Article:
Allegro – Thorley: The Ormskirk organ still retains a few stops from the C18 predecessor instrument, including flutes on the Choir Organ. These are used to effect in a piece of music contemporaneous with them, written for organ without pedals.
Grand Choeur – Fletcher: A feature of the Ormskirk organ is the distinctive characteristics of each of the departments; the Choir Organ is in fact two divisions, with the Enclosed Choir being, in reality, a Solo Organ, albeit on the third manual. This piece demonstrates the differences between the Great and Swell, heard at the opening, the Swell on its own, which is almost as powerful as the Great and has a massive crescendo ability, and the Choir, heard in the lighter interludes, although not markedly smaller in volume.
Gavotte – Camidge: Camidge was Organist of York Minster and wrote a large amount of light-weight organ music for the classical English organ without pedals. This piece alternates between the C18
Choir Open Diapason (originally on the Great in the predecessor instrument) and the Swell Open Diapason of 1887.
Te Deum Prelude – Charpentier: More recently adopted as the European Anthem, this piece was popularised by Dr Noel Rawsthorne during his tenure as Organist of Liverpool Cathedral. It demonstrates the Tuba in the playing of a large orchestral transcription and is very effective, although Marc-Antoine Charpentier would never have had the opportunity to hear it in this form!
Post Communion – Morandi: This piece is in a lighter idiom; Morandi was a major Italian composer in the first half of the C19 and this piece forms a bridge between the classical style and the incoming romantic movement. It has something in common with the slightly later Court music of Johann Strauss II in Vienna.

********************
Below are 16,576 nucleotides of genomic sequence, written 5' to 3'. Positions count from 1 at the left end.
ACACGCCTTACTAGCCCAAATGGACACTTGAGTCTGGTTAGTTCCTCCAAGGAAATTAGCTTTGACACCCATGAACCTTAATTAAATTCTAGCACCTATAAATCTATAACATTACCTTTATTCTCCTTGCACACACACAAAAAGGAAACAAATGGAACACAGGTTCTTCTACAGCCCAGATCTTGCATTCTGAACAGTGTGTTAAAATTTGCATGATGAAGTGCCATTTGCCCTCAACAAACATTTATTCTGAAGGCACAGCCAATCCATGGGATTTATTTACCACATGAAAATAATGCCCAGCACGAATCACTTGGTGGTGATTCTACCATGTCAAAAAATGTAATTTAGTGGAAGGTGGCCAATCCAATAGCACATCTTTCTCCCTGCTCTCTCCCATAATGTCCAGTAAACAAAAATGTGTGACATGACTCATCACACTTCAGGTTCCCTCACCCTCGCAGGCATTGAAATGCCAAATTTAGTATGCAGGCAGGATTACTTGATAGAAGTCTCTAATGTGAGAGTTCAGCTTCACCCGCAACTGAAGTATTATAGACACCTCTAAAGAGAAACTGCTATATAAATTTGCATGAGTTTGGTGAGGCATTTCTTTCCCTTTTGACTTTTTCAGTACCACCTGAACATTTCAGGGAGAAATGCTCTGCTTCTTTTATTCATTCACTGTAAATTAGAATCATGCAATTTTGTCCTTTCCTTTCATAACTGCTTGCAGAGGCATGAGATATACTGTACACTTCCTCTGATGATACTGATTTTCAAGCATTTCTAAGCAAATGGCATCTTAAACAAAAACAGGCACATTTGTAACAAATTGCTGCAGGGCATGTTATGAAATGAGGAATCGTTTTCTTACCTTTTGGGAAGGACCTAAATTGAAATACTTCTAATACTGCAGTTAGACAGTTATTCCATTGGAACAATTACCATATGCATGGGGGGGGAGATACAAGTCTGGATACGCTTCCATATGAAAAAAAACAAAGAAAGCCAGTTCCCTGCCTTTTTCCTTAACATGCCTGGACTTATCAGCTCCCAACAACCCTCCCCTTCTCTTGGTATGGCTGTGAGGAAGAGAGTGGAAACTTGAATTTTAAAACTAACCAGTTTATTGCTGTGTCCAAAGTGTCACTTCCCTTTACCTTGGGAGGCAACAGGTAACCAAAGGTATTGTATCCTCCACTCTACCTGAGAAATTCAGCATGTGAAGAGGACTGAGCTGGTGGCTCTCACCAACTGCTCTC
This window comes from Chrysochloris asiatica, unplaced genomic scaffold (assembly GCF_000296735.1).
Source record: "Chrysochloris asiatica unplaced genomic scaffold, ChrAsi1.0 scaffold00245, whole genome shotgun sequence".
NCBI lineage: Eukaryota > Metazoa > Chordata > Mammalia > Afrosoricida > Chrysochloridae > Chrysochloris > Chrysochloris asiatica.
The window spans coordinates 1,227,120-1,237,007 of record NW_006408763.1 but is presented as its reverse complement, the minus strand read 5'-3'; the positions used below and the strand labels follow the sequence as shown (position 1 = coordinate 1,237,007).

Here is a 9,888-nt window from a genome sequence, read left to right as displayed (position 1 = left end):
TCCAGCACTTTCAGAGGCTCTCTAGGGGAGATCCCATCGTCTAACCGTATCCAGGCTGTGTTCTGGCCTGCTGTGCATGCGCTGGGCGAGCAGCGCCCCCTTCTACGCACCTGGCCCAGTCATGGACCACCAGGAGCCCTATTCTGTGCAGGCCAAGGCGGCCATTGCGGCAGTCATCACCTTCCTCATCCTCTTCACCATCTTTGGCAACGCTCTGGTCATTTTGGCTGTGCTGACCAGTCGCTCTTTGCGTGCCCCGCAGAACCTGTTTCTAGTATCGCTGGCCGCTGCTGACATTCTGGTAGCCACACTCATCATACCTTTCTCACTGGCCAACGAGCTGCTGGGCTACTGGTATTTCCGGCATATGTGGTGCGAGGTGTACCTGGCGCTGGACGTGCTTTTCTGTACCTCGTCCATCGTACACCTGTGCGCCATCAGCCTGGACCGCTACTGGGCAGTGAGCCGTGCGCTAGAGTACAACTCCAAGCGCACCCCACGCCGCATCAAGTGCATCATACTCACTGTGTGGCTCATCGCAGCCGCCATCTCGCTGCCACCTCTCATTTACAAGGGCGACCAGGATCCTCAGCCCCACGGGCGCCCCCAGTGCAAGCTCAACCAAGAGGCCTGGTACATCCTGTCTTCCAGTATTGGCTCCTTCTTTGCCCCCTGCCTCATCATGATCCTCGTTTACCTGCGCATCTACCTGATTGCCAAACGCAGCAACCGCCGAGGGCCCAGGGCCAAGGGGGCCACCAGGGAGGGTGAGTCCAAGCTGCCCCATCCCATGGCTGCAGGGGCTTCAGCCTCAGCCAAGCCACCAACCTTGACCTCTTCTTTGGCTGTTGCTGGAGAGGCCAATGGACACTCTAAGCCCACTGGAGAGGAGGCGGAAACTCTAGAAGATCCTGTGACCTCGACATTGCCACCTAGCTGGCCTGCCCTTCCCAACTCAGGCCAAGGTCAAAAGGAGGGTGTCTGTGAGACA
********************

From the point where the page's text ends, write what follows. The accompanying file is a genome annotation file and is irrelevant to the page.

Scherzo Pastorale – Federlein: Federlein’s writing, although from the very early C20, is more modern in idiom; here, the Choir Clarinet features.
Prelude and Fugue in D – Buxtehude: Buxtehude was the organist whom legend has it that JS Bach walked many miles to hear. It will be clear from this piece the extent to which he influenced Bach. It demonstrates the ability of this instrument to render some authenticity to north European organ music of the baroque period.
Rondeau – Mouret: Mouret represents the early C18 French school of organ-writing. This piece is a fanfare-like trumpet tune, again rendered on the Tuba against the remainder of the Great, Swell and Pedal.
Sarabande – Karg-Elert: Karg-Elert was a German organist at the beginning of the C20. Probably his most famous piece is ‘Nun Danket Alle Gott’ from the ‘66 Chorale Preludes for Organ’; this miniature from the same collection demonstrates the string-tones on the Swell of the Ormskirk organ. The final episode is delivered on the Clarinet.
Bluebell Polka – F Stanley, arr. C Porter: Not to be confused with the great blind organist John Stanley, no-one seems to know who F Stanley was, although this polka became popular in the mid 1950’s rendered on an accordion! The sound of a French Trompette can be heard in this very lightweight piece; it is achieved by the combination of the Choir Clarinet and Orchestral Oboe!
War March of the Priests – F Mendelssohn: Written as part of the incidental music to Racine’s play Athelie, this has become very well-known and provides a tongue-in-cheek option as a voluntary at the end of a service involving a great number of clergy!
Mark D Rawsthorn 2016